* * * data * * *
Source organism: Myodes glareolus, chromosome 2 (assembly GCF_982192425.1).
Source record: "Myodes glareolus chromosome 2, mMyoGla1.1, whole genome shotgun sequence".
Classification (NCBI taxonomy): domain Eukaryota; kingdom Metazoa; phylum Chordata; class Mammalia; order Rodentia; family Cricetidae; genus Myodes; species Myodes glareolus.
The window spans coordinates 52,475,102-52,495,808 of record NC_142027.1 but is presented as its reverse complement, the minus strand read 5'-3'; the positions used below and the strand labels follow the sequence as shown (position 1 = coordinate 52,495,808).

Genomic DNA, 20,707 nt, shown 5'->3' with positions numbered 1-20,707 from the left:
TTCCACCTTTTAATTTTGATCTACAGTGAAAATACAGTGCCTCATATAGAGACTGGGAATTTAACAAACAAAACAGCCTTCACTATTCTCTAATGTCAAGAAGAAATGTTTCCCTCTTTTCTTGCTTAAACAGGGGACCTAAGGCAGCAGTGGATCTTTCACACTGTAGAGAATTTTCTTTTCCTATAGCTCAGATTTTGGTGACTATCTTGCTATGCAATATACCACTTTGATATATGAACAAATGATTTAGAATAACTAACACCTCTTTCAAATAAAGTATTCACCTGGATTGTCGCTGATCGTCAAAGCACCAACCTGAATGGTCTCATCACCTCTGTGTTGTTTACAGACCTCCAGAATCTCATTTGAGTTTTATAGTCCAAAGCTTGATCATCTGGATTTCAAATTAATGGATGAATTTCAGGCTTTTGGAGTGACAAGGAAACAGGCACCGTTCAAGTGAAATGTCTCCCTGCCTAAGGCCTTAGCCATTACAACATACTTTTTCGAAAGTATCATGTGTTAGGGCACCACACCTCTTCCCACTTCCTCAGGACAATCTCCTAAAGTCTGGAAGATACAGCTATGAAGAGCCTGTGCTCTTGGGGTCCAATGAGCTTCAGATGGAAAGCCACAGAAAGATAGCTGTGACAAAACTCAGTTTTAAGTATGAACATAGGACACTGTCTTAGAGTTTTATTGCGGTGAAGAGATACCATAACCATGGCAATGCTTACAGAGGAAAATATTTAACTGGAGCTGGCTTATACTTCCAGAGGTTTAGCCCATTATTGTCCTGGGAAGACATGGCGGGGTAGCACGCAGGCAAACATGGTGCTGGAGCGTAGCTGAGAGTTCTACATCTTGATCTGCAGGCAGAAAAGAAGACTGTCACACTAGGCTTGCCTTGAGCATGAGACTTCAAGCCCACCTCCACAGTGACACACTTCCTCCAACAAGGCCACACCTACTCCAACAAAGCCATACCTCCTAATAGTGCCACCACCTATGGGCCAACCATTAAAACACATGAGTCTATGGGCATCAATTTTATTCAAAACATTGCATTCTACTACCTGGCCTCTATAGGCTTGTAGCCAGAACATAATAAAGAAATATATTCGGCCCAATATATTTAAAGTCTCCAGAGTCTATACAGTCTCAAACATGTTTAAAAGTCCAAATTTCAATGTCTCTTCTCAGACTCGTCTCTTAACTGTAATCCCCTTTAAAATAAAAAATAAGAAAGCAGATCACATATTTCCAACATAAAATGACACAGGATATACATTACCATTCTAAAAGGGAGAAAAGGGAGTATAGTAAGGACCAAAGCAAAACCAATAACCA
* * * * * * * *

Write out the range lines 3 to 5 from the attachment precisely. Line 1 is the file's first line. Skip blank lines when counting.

Classification (NCBI taxonomy): domain Eukaryota; kingdom Metazoa; phylum Chordata; class Mammalia; order Rodentia; family Cricetidae; genus Myodes; species Myodes glareolus.
The window spans coordinates 52,475,102-52,495,808 of record NC_142027.1 but is presented as its reverse complement, the minus strand read 5'-3'; the positions used below and the strand labels follow the sequence as shown (position 1 = coordinate 52,495,808).

Genomic DNA, 20,707 nt, shown 5'->3' with positions numbered 1-20,707 from the left: